ïƒ˜ This course is introductory to the study of Mining Engineering. It is designed primarily for mining engineering students to keep them abreast of what Mining Engineering is all about and to prepare the students for the task ahead. This course is about rocks and minerals â€“ their origins and classifications. It also entails mining methods (surface and underground methods) that can be employed to excavate the rocks/minerals from their parent rocks or formation place. The course is compulsory and it will also cover unit operations in mining, Mine Surveying, GIS, and stages in the life of a mine. Mining and its consequences, processing and uses of minerals will also be taught. Finally, Government roles and regulation will be discussed.
ïƒ˜ This course is an introductory and practical course to the study of engineering surveying. It is designed primarily for mining engineering students to replicate what is happening in the mining industry in classroom so as to be able to apply the knowledge and skills gained during and after course of study to surveying operations. It involves demonstration of principles and techniques of engineering surveying using real life projects. Topics to be covered include principles of surveying, coordinates, GIS, Areas and Volumes, Levelling, Photogrammetry, applications of theodolites and total station etc.
This is a compulsory course that is designed to meet the need of students in other fields such as Physics (SOS), AGP (SEMS), AGY (SEMS) and RSG (SEMS). Topics to be covered include: The foundation of classical thermodynamics including Zeroth laws and definition of temperature; first law of thermodynamics, work, heat and internal energy. Carnot cycles and second law of thermodynamics; Entropy and irreversibility, thermodynamic potentials and Maxwell relations, Applications of thermodynamics laws (1st and 2nd); Qualitative discussion of phase transitions; third law of thermodynamics, ideal and real gases, Elementary kinetic theory of gases including Boltzmann constant, Maxwell-Boltzmann law of distribution of velocities. Simple applications of the distribution law and 3rd law of thermodynamics.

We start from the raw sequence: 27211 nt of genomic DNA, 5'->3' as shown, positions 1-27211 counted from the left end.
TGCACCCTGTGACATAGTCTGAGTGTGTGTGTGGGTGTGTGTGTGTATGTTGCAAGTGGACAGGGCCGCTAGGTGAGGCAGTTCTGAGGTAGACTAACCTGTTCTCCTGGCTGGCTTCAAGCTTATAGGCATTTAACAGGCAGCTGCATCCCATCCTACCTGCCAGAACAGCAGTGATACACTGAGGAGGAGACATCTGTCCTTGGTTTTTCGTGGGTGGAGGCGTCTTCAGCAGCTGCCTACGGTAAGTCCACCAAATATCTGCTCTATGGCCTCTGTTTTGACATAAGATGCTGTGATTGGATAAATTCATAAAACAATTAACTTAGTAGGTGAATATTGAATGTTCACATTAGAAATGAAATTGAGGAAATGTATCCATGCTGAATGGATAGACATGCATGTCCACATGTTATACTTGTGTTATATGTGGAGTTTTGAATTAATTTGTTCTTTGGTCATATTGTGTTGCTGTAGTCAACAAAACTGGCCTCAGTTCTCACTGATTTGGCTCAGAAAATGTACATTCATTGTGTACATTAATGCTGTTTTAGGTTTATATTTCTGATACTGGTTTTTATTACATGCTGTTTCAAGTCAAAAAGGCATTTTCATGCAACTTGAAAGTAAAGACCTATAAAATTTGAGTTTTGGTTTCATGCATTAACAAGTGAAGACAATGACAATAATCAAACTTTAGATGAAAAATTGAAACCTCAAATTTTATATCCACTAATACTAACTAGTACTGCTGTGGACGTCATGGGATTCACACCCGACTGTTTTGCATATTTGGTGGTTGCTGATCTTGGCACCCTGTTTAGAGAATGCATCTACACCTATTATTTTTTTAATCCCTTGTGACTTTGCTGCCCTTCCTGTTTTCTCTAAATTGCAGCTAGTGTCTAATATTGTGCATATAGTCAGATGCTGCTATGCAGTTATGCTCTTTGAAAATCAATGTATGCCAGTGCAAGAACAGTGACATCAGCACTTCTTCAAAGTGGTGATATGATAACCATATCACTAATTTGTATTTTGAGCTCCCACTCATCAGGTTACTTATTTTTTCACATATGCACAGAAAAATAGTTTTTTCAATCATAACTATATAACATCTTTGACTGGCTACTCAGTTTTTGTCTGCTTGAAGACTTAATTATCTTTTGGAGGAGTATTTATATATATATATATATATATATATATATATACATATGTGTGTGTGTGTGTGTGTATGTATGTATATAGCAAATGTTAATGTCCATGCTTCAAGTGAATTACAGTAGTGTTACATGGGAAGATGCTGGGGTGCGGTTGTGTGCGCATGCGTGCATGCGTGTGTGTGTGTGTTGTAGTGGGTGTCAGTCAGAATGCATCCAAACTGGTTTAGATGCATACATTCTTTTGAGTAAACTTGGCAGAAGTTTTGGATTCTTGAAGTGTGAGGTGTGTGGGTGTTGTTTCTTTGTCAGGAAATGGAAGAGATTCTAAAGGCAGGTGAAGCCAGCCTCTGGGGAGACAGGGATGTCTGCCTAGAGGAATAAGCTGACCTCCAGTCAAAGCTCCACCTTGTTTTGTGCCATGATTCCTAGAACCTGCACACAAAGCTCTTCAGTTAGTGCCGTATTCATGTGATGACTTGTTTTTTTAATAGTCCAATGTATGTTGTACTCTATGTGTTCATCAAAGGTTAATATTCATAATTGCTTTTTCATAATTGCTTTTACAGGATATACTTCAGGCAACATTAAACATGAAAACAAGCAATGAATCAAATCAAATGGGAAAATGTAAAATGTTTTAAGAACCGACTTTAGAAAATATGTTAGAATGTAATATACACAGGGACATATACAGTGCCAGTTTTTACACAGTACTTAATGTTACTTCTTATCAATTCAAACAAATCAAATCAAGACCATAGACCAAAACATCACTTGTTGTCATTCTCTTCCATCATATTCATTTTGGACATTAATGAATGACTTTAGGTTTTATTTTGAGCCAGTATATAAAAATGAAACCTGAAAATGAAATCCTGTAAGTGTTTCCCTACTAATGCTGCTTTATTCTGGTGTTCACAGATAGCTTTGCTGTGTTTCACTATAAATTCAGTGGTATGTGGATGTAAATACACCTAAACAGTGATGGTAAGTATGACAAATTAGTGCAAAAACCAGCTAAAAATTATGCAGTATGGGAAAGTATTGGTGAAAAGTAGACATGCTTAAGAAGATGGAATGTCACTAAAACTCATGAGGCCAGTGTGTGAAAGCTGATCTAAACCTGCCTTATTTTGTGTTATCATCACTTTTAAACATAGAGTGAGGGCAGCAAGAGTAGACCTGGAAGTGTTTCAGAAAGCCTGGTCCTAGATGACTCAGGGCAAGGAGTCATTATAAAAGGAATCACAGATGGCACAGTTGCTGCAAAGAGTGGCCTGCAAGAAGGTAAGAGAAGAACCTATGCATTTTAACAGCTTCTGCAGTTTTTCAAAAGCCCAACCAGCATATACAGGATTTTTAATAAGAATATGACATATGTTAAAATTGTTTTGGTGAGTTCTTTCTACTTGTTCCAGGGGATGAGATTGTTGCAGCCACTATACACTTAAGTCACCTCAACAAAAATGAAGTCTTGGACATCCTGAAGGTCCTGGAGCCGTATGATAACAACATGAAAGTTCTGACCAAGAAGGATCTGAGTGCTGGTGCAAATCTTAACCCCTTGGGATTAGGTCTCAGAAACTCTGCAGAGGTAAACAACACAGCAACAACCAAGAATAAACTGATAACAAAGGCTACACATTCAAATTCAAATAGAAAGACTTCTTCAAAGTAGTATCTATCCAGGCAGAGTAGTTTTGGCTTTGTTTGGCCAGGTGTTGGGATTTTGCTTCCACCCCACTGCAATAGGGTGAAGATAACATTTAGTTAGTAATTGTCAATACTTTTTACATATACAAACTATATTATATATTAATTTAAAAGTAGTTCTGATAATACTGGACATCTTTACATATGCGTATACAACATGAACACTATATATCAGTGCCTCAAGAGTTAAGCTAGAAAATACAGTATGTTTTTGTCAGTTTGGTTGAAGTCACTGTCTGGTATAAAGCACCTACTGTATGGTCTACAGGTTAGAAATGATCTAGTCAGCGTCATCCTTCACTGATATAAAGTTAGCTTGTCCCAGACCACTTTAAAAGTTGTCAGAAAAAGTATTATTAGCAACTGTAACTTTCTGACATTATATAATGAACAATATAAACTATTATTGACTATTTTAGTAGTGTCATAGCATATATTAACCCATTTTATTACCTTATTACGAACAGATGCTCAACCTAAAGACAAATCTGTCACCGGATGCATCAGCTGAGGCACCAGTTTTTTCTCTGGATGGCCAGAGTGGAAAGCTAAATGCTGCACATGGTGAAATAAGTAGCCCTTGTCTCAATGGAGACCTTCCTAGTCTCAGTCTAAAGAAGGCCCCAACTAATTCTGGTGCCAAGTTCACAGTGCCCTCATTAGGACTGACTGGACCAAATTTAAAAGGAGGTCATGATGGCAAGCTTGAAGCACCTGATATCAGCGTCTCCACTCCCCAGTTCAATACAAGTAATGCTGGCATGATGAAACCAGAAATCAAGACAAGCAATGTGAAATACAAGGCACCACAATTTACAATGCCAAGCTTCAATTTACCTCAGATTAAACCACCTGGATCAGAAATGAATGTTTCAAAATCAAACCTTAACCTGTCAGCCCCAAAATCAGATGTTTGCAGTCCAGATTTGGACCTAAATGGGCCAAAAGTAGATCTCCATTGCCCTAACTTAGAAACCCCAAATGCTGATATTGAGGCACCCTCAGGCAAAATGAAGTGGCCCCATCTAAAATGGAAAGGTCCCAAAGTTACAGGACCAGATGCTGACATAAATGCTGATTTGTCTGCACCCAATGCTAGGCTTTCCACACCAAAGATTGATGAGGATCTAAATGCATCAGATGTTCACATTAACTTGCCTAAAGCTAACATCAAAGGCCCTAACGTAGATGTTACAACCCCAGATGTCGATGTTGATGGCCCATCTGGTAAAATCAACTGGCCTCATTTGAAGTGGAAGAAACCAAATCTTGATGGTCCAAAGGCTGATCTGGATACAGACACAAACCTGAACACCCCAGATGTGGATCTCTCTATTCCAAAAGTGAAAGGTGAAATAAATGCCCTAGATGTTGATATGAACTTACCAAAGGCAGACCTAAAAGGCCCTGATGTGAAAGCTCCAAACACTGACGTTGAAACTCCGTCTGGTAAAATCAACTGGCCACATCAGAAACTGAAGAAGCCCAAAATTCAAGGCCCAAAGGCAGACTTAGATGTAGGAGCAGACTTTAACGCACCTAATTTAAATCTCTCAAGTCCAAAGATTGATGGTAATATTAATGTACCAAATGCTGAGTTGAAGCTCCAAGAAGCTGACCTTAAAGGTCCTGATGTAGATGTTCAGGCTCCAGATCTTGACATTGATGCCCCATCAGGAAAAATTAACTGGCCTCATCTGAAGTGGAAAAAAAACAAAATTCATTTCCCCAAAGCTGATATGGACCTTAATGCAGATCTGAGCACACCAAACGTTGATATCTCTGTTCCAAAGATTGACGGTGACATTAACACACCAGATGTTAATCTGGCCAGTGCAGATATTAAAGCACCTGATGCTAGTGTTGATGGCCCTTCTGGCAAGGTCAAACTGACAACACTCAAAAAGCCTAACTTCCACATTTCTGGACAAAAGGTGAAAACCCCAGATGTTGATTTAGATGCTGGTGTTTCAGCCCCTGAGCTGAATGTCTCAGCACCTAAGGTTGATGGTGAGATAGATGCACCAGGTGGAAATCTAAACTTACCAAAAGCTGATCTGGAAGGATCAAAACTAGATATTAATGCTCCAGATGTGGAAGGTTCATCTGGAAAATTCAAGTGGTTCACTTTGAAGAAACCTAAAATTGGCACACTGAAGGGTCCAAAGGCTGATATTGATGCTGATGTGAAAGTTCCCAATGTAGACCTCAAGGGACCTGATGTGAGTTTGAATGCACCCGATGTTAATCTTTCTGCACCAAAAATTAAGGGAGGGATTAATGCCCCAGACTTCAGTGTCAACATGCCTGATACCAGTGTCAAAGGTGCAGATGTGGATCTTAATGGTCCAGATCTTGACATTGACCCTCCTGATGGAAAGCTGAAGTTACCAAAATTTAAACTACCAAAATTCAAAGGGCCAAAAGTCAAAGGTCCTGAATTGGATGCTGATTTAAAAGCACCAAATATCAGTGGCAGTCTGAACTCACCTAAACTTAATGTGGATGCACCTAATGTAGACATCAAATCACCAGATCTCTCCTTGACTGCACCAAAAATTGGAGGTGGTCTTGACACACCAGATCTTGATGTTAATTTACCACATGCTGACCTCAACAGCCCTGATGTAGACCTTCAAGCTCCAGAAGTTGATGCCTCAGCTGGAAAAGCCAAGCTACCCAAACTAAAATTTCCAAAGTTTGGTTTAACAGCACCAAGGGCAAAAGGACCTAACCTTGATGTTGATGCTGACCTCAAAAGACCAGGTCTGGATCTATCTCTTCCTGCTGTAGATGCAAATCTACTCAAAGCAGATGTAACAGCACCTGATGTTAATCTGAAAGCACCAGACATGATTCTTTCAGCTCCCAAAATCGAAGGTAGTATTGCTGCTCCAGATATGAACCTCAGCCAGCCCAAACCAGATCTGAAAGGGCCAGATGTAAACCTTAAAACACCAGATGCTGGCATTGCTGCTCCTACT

This is a course designed for students in quantity surveying and other allied disciplines. That is, the Architecture, Building and Estate Surveying students will be given the opportunity to understand the rudiments of building measurement. The main focus of the course is to impact to the students the major traditional functions of a quantity surveyor in the ways they communicates/interacts with other construction professionals in the construction industry, principles of building measurement and the preparation of the bill of quantity. Topics to be covered include the introduction to the methods of communication in the construction industry, applied mensuration and bill preparation process with emphasis on the communication in the construction industry, the use of the Building and Engineering Standard Methods of Measurement (BESMM 3), bill preparation processes and the measurement of simple building foundation.